Early Stage Investing Trends
Karl R. LaPan, President and CEO of The NIIC
One of our NIIC board members shared a sobering but realistic article with me called “The Early Stage Slump“. Today’s reality- Inflated early stage valuations are/were unstainable and the early stage bubble did burst.
This article makes a number of important points about the investor appetite for getting into a deal early. The article opines that investors are being more selective in their investments and moving upstream toward Series A type investments.
The article reminds me of 4 key points that should be kept in mind by entrepreneurs as they decide on their funding strategy for their business.
- You must price your round appropriately. Given investors have to plan to lose 60-80% of their investments, they need to structure for a 10-30x (article says 20, but many strive for 30) to get the winners to cover the losers. Realistic pricing may make the difference between a successful, fully subscribed round and a seed round that can’t get off the ground (historically, about 1 in 7 early stage deals looking for money actually get any). Entrepreneurs need to remember – valuation is not about what ownership percent you are willing to give up but about a reasonable price with appropriate investor upside for the risks inherent in your business model.
- Management team matters. Track record, credibility, domain expertise and founders with self-awareness and coachability will win the day with potential investors. Investing at this stage is all about the jockey. Serial entrepreneurs preferred. Remember, if you take outside money, you have a boss. Are you ready for that reality?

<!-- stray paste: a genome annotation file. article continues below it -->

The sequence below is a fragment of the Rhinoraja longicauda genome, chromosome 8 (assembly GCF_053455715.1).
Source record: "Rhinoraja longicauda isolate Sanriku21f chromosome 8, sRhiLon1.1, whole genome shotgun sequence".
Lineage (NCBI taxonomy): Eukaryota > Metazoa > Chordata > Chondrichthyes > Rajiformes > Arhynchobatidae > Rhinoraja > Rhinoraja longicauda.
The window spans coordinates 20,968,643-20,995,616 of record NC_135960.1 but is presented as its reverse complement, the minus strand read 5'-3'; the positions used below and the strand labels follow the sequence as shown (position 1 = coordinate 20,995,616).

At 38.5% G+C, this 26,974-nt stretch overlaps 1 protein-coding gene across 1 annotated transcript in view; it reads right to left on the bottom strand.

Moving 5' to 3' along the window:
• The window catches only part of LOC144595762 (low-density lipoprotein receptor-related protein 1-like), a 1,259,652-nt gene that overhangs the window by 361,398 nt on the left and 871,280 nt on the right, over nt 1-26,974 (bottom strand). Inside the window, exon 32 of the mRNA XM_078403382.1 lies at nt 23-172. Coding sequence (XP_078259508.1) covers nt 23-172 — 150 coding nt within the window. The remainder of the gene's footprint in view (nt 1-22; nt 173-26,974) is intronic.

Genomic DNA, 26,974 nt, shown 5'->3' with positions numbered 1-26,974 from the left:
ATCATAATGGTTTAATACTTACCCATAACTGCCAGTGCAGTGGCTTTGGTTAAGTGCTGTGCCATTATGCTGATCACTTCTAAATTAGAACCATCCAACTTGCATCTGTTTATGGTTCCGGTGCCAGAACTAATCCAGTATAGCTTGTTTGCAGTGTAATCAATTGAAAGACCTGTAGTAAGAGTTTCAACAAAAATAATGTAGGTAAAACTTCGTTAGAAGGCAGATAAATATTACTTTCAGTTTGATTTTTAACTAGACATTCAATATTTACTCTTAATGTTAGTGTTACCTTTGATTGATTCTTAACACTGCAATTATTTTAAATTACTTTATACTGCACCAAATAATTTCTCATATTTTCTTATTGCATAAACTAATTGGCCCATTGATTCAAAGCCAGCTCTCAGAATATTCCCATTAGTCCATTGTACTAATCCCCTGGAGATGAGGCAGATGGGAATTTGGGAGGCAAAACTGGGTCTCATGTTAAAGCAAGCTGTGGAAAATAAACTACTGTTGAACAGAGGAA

- Executing a robust, dynamic, and winning business model is essential. A business model with multiple bites at the apple will distinguish itself from the one trick ponies. Pivoting is a badge of honor not a mark of shame. However, pivoting fast and cheap is the difference between a savvy team and a likely business failure or false start. Execution is paramount and key. In a 2015 HBR article entitled, What is a Business Model, “A good business model answers Peter Drucker’s age-old questions, ‘Who is the customer? And what does the customer value?’ It also answers the fundamental questions every manager must ask: How do we make money in this business? What is the underlying economic logic that explains how we can deliver value to customers at an appropriate cost?”
- A focus on finding & securing customers goes a long way to validating customer pain. Paying customers absolve lots of early-stage commercialization sins. Finding paying customers who buy into your solution as a means to solve their pain/problem is a big step forward in validating your business model. Answering the question, what does your customer value (and what are they willing to pay for), is critical to success.